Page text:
Behind the Chair: Managing Thick--And Thin--Hair
By Damien and Louis
Here are answers to two questions from Lustre readers. Read more about Damien and Louis here. And keep your questions coming!
Gretchen: I have very thick hair which tends to fall forward over my forehead. I prefer a style that keeps it off my face, and I like the look of movement or layers, rather than a smooth cap. Can you recommend a style for me that will enable me to deal with the volume of hair I have (I know that some will consider me lucky to have so much hair.) and be easy to style? If there are products that would be better for me, I would also appreciate that. Oh, yes, and I wear glasses.
Damien and Louis: Lucky you for having such thick hair even if it does present some styling challenges. There is a balance that needs to be achieved between having the hair too long where it is more apt to fall forward and having it too short where it will just bunch up in all the wrong places. Face framing layers would be your best option to relieve some of the heaviness but the layers should be kept relatively long especially near your eyes. Your stylist can always make adjustments a little at a time.
My styling recommendation would be for you to apply a sculpting gel, or soft hold gel in the front of your hair and let it "set" off your face. Blow drying tends to swell the hair and make it even thicker so just let it dry naturally. When it is completely dry you can run your fingers through it and that should break the set and have your hair fall softly without landing as much on your face. Now you show off those great eyeglasses!
Susan: What to do about hair that is thin on the ground due to failure to return vigorously after chemo loss and aging? Its natural state is somewhat wavy, and it is at this point predominately grey and short. One wishes to avoid chemicals.
Damien and Louis: Hair does go through a lot after treatments. The good news is that you made it. Depending on how long ago your treatments were will determine the future texture and quantity of hair. Usually within a year or two hair returns to normal and sometimes even thicker although the texture of the hair remains somewhat changed in terms of smoothness.
There are options as to more natural color treatments that coat the hair and impart shine that can restore some of the texture. They are called color moisturizers. These don't contain peroxide, etc that might concern you but they do stain the hair. You can also do low lights, a process of reintroducing some dark hair back in which also creates dimension and adds density to the hair. This is done with foils and the chemicals never touch the scalp.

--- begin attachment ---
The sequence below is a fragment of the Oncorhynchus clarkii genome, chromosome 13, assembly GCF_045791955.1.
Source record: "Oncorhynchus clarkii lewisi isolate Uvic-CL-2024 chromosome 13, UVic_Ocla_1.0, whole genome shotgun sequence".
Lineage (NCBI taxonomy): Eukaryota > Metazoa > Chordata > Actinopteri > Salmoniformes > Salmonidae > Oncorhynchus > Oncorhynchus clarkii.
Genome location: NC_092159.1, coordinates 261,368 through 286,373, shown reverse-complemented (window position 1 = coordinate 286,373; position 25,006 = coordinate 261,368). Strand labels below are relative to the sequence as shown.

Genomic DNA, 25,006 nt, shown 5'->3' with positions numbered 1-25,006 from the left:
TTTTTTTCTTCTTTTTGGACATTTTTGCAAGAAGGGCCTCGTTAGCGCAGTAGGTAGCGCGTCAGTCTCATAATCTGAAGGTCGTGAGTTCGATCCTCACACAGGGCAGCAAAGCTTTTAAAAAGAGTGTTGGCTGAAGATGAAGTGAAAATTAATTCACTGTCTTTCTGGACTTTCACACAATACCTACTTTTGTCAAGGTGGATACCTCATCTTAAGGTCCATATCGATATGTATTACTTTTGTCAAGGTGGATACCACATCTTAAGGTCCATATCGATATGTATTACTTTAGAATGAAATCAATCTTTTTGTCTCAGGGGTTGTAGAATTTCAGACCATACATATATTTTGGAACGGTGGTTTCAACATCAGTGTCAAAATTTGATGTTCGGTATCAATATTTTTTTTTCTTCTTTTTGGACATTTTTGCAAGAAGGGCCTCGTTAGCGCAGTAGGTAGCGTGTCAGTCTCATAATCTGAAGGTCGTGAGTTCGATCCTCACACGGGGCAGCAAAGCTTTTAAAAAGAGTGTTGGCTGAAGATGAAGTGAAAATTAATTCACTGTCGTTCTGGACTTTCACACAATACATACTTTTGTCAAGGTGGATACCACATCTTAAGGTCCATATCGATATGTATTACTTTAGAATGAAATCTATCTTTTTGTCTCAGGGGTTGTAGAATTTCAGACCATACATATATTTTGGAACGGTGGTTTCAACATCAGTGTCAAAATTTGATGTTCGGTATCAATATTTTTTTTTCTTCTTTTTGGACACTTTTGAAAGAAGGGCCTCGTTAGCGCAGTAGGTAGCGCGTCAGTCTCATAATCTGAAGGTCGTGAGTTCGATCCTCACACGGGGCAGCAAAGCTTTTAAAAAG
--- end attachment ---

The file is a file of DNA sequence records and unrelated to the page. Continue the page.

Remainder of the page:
As far as a style I would recommend that you consider growing the hair a bit to create an illusion of density. Micro extensions can also be added to create thickness without the use of glue or adhesives and is a very effective method of hair restoration. Not many people do this technique but the drawback is that the hair does not come in grey. Here is where you can add that darker hair without the use of any chemicals. Hair thickeners can also help. Milbon makes an incredible hair thickening mist applied before blow drying. Now if I only had the magic answer to what to do about aging.
PS from Louis: Of course I understand your concern regarding chemicals but I’m wondering if you’d feel better after consulting with your doctor? Many women experience changes in their hair, both density and texture post chemo as well as during the aging process. That doesn’t mean you have to sacrifice your desired hair color by avoiding all chemicals. Many clients in your situation continue to achieve fantastic and flattering color that requires some level of chemical. There are quite a few gentle chemical processes and techniques that will not damage your hair, most of which will make your hair look and feel fuller and healthier. Low lights will minimize the gray without eliminating all of it, never touching your scalp and requiring infrequent maintenance. But if your desire is to be a dynamic redhead, blonde...that can be achieved using a diverse range of all-over hair color. Of course, you need to feel comfortable with whatever you decide to do. Best of luck to you!